In the clearest examples of this style, Kirk has no other motive for initiating "romance" than gaining advantage in the conflict. In "By Any Other Name," he employs the thin excuse of an "apology" to confuse the Kelvan Kelinda. In "Catspaw," he attempts to seduce the alien Sylvia to learn the secret of the transponder. He sets up an escape attempt by playing along with the more pleasant incarnation of the shapeshifter in Star Trek: The Undiscovered Country (leading McCoy to demand, "What is it with you, anyway?" Obviously the doctor does not fully appreciate Kirk’s skill at sexual espionage.).

Kirk makes similar practical use of the android Andrea in "What are Little Girls Made of’?" and the unhinged Orion Marta in "Whom Gods Destroy." When he subdues the murderous Vanna who attacks him in bed in "The Cloudminders," his ultimate goal is recovering the missing zenite consignment, though he so clearly enjoys having the troglodyte leader at his mercy that an undiscerning viewer might find it hard to determine his motives. It is equally difficult to determine exactly what Kirk is after when he charms Mea 3 in "A Taste of Armageddon"—societal revolt, perhaps? But then, he doesn’t institute a full-court press in that episode, either. The captain appears to be suffering from a lack of focus, or maybe he’s just saving himself for the big argument with Anan 7.

Things get more complicated when Kirk starts off seducing the "enemy", but later begins to care for her, as in "The Gamesters of Triskelion," "Mirror, Mirror" and, to a lesser extent, "Conscience of the King." Not that he allows his feelings to interfere with his duty, mind you, but at least he does apologize to Shahna for punching her in the jaw after kissing her.

There are also instances in which the good captain enjoys his work so much that he almost forgets he has an ulterior motive, as in "Wink of an Eye," "Is There in Truth No Beauty?" and Star Trek: The Voyage Home. Yeah, well, seduction in the service of espionage is a dirty job, but somebody’s got to do it. Still, when Kirk turns that withering charm on a thirteen-year-old girl in "Miri," I think we can safely say he’s gone too far.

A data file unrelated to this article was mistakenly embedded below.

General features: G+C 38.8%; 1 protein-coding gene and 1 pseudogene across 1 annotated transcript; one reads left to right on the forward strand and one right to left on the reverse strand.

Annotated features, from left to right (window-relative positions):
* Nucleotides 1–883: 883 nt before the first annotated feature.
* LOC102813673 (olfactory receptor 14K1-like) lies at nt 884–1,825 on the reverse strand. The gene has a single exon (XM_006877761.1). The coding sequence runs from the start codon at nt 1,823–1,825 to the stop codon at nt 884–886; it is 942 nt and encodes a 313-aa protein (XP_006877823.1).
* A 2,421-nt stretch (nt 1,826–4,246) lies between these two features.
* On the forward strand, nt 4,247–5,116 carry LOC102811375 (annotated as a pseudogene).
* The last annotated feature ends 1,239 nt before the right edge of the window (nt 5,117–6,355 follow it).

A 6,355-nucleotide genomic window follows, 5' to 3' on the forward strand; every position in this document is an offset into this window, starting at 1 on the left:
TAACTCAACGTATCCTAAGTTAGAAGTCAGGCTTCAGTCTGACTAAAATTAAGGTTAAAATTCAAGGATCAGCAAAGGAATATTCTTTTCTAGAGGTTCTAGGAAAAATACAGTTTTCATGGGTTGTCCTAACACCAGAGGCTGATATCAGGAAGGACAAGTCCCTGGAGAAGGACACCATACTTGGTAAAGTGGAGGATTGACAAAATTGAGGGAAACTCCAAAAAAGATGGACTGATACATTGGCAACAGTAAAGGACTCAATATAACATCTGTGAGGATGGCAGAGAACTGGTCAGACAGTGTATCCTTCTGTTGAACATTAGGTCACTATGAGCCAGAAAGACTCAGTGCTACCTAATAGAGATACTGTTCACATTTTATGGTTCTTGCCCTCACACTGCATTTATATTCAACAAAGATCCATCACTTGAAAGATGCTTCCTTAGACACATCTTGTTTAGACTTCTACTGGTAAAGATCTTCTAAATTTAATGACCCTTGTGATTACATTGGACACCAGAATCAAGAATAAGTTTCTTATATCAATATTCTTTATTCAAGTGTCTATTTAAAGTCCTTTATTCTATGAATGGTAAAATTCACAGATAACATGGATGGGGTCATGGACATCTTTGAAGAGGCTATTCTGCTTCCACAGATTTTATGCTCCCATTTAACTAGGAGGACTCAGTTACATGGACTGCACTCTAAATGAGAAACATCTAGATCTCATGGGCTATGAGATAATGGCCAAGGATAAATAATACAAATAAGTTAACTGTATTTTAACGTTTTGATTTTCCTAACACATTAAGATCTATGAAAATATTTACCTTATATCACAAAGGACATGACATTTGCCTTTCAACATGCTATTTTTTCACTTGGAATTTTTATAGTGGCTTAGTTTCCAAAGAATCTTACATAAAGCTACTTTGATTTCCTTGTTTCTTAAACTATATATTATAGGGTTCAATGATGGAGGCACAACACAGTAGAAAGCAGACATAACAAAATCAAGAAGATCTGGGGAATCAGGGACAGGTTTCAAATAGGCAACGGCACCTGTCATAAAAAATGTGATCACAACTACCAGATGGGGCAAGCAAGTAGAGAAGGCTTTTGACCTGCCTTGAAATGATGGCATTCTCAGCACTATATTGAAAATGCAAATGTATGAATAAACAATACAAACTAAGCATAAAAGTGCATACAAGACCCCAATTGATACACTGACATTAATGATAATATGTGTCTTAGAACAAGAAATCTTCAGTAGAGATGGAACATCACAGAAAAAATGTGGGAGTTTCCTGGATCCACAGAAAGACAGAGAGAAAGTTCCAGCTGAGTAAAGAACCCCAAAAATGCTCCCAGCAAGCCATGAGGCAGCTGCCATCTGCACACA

The Roots of the Reputation

Even the most rabid Kirk fans will agree the captain has a reputation as a spacefaring Don Juan. Indeed, there are a number of episodes in which he appears to romance the woman just tor the fun of it, or meets up with a woman from his past with whom he’s had a similar "fling". Casual interests from the past show up in "Court Martial," "Shore Leave," and "Dagger of the Mind," though the extent of Kirk’s involvement in each of the cases varies greatly. And we can infer from the dialogue between Kirk and McCoy in "Wolf in the Fold" that the captain is no stranger to the hunt for female companionship on friendly planets.

The Don Juan in Kirk has no trouble accepting the "loan" of the proconsul’s slave Drusilla in "Bread and Circuses," although he does make a token protest. His concern there, however, seems to be that his "performance" not be used for anyone else’s entertainment or advantage. Kirk may be a hound, but evidently he is not an exhibitionist (which, we can suppose, also explains his slight embarrassment at serving as body double for Sargon in the final scene of "Return to Tomorrow").

Still, Kirk’s Don Juan does have a dark side, as we learn in "The Enemy Within." The evil Kirk doesn’t even bother with the niceties of seduction; his attack on Rand is attempted rape, plain and simple, in an episode that somehow failed to offend NBC censors. (I don’t know why—it offends me plenty!) So much for romance.

A note should be made here about the famous "interracial kiss" in "Plato’s Stepchildren." The Platonians certainly know how to push the right buttons! How clever of them to guess that Kirk’s dark Don Juan harbors a secret desire for Lieutenant Uhura. But as we have said before, the captain doesn’t like to put on a show. The real question is: just how much would Kirk have resisted the urge to kiss Uhura had no one been watching?